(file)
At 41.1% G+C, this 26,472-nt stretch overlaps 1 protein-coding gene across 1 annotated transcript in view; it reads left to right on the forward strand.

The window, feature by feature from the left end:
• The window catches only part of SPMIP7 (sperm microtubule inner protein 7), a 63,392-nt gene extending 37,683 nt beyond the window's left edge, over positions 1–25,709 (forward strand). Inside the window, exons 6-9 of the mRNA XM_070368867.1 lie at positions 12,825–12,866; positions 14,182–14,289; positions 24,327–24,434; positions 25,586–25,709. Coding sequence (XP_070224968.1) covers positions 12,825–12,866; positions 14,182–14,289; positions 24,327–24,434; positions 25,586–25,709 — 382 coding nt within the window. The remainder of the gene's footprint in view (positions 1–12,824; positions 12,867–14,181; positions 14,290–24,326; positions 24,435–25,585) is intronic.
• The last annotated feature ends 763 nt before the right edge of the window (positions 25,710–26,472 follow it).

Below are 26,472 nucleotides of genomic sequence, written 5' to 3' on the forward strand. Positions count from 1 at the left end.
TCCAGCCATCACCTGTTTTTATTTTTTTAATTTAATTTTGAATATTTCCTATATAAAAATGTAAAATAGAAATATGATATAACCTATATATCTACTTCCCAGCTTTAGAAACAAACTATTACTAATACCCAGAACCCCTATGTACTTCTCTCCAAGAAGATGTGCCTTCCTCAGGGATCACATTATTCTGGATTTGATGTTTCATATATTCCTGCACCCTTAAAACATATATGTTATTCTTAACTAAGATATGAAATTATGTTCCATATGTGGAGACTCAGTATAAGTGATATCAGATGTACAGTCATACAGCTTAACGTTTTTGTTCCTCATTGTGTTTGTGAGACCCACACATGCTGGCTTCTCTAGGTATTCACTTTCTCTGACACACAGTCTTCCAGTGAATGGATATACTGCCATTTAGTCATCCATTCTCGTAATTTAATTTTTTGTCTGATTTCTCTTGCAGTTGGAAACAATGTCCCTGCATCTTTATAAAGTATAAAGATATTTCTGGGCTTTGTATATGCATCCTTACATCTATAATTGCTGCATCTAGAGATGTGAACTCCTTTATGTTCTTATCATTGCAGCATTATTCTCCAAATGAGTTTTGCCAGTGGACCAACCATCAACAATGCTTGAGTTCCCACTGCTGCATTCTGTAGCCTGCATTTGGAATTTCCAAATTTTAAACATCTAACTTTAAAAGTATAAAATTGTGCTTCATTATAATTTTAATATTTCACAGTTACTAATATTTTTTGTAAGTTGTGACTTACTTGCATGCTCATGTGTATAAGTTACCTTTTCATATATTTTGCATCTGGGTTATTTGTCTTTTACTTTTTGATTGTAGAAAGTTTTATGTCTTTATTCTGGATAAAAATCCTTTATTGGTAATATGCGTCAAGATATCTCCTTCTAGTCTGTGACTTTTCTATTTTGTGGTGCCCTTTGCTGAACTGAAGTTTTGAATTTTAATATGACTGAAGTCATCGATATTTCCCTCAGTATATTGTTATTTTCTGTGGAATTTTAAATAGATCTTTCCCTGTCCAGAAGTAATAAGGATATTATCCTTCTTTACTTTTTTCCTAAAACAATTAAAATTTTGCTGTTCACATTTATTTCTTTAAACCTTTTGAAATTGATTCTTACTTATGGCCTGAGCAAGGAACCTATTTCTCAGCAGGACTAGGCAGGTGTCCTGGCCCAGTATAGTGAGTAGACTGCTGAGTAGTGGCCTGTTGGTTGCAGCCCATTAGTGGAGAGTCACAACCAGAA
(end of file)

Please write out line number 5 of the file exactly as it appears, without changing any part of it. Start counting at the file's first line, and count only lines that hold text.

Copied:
Below are 26,472 nucleotides of genomic sequence, written 5' to 3' on the forward strand. Positions count from 1 at the left end.